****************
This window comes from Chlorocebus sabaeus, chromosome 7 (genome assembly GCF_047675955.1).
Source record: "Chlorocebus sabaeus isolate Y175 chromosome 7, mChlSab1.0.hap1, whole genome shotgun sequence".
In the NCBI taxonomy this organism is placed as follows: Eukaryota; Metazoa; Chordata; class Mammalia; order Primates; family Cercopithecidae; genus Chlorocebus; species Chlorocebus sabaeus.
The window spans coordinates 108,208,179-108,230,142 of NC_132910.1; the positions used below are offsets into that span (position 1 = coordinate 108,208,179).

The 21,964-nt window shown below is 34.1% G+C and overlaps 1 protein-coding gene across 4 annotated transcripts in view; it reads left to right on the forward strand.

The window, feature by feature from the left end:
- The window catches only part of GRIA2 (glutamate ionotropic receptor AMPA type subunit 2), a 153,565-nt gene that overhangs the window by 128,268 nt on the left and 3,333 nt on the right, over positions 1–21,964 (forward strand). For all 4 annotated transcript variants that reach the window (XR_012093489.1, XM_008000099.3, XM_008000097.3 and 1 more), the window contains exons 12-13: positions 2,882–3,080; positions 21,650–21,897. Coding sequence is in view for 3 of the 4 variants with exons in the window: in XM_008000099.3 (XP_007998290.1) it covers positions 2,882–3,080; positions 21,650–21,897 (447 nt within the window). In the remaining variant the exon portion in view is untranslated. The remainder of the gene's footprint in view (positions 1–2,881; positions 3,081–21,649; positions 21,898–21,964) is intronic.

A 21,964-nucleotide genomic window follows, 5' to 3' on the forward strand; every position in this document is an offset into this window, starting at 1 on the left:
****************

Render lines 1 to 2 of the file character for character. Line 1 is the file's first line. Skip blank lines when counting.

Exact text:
This window comes from Chlorocebus sabaeus, chromosome 7 (genome assembly GCF_047675955.1).
Source record: "Chlorocebus sabaeus isolate Y175 chromosome 7, mChlSab1.0.hap1, whole genome shotgun sequence".